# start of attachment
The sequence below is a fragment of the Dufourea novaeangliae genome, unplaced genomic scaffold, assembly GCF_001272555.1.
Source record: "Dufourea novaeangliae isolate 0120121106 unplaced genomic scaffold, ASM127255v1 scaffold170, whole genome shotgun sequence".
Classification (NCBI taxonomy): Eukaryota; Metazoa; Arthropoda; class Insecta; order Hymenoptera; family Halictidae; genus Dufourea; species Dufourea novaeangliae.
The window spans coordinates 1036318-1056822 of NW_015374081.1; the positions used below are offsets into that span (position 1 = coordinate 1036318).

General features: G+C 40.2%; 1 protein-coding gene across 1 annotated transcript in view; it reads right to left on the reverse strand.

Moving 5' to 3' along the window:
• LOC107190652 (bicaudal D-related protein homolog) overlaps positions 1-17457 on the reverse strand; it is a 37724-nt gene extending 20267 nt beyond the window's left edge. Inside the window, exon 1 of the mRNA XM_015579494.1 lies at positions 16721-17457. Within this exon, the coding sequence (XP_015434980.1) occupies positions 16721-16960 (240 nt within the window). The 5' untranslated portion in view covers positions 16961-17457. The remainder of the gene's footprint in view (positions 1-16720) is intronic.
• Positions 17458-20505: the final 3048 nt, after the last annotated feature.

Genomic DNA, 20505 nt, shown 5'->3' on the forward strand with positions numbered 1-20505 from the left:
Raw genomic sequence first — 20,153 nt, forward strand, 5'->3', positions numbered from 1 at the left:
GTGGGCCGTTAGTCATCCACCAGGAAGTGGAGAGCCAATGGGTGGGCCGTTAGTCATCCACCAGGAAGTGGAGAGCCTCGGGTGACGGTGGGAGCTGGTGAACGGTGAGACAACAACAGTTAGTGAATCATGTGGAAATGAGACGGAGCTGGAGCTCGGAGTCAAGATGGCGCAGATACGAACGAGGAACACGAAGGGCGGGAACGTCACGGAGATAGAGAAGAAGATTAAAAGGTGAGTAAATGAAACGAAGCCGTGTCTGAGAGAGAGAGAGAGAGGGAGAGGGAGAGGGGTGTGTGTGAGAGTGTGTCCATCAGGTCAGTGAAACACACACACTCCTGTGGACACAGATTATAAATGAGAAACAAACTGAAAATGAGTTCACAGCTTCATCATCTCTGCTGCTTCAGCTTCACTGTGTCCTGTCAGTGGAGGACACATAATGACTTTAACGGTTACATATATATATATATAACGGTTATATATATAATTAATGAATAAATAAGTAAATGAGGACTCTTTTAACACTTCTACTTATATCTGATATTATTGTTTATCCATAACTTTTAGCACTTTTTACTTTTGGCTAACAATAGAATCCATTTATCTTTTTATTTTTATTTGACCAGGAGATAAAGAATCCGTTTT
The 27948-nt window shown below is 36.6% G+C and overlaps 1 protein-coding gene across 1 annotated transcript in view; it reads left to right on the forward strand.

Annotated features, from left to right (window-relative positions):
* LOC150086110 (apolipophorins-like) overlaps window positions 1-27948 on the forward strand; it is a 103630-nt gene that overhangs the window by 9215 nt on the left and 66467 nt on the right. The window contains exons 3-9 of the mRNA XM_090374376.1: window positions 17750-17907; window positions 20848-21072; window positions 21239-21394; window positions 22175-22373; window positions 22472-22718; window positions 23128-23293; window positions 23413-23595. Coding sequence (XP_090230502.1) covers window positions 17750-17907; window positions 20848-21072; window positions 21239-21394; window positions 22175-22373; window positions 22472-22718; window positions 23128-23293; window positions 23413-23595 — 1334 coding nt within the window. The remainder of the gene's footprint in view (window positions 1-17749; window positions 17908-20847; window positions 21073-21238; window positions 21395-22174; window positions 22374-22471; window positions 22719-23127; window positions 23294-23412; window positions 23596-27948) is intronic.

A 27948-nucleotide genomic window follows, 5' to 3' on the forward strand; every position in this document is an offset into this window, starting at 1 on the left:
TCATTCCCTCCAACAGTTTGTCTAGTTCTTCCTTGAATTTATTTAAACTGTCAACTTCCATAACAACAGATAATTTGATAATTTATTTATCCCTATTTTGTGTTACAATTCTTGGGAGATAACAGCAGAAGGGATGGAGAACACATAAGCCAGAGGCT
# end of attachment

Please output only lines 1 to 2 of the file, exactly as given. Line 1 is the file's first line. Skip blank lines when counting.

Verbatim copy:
The sequence below is a fragment of the Dufourea novaeangliae genome, unplaced genomic scaffold, assembly GCF_001272555.1.
Source record: "Dufourea novaeangliae isolate 0120121106 unplaced genomic scaffold, ASM127255v1 scaffold170, whole genome shotgun sequence".